This year we picked 45 lbs of gooseberries. Way too many to even consider de-stemming and “flowerending” for the traditional jam.
After cleaning (removing stems and flower ends) 5 gallons of berries for freezing (gooseberry makes a great pie), giving 10 lbs to our local brewery Relic for a Gooseberry Wit the rest were rinsed with stems and flower ends still intact for jam.
16 cups gooseberries (stems and ends in tact)
3/4 cup water
5 cups sugar
4 pint jars (or you can use 8 half-pint jars), lids and rings
Sterilize glass jars by boiling them for 10 minutes and leaving them in the hot water until ready to use. Wash lids and rings and leave lids in water until ready to use.
Rinse and strain berries. Place berries and water in a large stockpot. Over medium heat (do not let the bottom burn) slowly heat the berries and bring to a boil. reduce heat and cook berries at a slow boil for 15 minutes, stirring frequently to prevent the bottom from burning. The berries will change from transparent to opaque and eventually split and become “soupy”. Set aside to cool.
Strain the berries. I use a kitchen aid attachment.
Place strained pulp and the sugar in a large stock pot and stir to dissolve the sugar. Bring the gooseberry and sugar mixture to a boil over medium high heat stirring frequently. Reduce heat cooki at a slow boil 30 minutes, stirring occasionally to prevent burning. Test to see if the jam is “set”- take a teaspoon of the jam and pour it onto a small dish/bowl that has been in the freezer. If it solidifies and firms it is done, if it is still runny continue to simmer for 10 more minutes and then test again. I also judge by the change in color, the jam slowly becomes a warm reddish rust color like the ripest of berries. I have found that it needs about 45 minutes to reach this point but adjust to your taste. Cooked for an hour you will have a very firm jam.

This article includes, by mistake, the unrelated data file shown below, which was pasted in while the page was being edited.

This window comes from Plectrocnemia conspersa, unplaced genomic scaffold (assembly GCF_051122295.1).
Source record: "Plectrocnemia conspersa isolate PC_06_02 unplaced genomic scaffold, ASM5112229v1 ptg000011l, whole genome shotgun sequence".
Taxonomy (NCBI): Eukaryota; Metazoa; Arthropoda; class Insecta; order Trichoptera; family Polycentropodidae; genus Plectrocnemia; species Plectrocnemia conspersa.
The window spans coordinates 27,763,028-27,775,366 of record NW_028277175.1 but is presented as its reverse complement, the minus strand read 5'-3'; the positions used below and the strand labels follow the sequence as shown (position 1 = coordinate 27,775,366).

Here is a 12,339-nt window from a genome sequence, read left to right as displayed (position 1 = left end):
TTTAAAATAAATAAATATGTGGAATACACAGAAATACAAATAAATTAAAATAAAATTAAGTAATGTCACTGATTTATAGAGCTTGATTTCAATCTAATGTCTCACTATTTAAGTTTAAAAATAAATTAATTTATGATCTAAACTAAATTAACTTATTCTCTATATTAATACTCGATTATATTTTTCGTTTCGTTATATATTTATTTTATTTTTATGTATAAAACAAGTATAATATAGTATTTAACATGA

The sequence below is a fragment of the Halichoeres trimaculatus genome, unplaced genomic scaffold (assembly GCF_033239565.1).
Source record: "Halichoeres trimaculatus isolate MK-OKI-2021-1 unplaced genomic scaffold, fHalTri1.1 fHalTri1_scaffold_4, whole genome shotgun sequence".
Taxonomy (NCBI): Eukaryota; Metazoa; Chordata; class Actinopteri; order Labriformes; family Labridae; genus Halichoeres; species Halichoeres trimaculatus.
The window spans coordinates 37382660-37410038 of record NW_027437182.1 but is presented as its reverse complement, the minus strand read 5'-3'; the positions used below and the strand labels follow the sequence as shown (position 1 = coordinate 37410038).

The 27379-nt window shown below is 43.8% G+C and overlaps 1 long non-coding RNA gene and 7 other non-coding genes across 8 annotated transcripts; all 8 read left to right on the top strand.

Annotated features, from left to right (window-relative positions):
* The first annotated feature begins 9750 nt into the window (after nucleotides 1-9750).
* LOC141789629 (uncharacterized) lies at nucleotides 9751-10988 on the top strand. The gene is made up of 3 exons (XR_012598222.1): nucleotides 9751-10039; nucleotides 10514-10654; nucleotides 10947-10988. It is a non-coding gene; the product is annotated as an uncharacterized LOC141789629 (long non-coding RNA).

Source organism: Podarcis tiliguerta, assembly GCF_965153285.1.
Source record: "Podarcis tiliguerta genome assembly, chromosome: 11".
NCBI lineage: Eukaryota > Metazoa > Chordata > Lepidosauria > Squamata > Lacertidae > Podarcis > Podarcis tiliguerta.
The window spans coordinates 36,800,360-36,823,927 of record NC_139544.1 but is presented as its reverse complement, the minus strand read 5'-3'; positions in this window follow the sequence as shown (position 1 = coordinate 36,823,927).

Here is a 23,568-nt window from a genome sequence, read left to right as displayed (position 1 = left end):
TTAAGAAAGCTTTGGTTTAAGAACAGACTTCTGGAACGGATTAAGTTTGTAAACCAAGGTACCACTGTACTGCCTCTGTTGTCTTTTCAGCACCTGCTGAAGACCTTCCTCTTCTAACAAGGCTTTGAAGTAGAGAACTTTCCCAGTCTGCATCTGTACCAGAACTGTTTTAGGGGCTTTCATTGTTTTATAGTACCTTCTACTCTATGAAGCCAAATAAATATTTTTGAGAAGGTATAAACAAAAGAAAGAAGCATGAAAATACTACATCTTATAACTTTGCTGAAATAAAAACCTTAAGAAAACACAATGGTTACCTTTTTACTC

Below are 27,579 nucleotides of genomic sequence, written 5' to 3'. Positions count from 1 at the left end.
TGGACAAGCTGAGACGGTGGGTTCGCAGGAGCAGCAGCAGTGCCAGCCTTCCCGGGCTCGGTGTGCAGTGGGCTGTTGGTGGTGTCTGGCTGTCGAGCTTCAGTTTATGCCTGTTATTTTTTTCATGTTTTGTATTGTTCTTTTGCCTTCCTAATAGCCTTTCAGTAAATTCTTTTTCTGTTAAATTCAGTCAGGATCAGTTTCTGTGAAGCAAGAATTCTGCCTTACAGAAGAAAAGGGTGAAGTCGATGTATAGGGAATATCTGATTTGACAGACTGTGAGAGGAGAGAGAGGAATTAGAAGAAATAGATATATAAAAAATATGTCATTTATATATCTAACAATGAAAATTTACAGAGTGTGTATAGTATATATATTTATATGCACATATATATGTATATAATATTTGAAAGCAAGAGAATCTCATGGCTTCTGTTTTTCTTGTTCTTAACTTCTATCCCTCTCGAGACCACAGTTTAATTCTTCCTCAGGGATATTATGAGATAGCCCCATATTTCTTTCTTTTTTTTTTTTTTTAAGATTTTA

Pour or ladle the hot jam into the drained and still hot glass jars, wipe the edges of the jars with a paper towel dipped in water (tear several small sections of paper towel from one sheet rather than a whole sheet per jar), secure the lids with the rings, place in a canning pot, fill with water to cover at least 1 inch above the jars and bring to a boil for 10 minutes. Cool 12-24 hours in the hot water bath. Remove the rings, wipe dry, secure the rings and label.
The original recipe is from HEMMETS KOKBOK, the classic Swedish cookbook first published in 1903 as an “instructional book in home economics”. I have a 1925 edition that was gifted to me years before I realized that the kitchen would be my studio. It includes pages illustrated to identify fish, fowl, mushrooms and how to butcher farm animals. I am using the 1984 edition gifted to me by my mother, one of my great inspirations. I cross referenced with the National Center for Home Food Preservation hosted by the University of Georgia.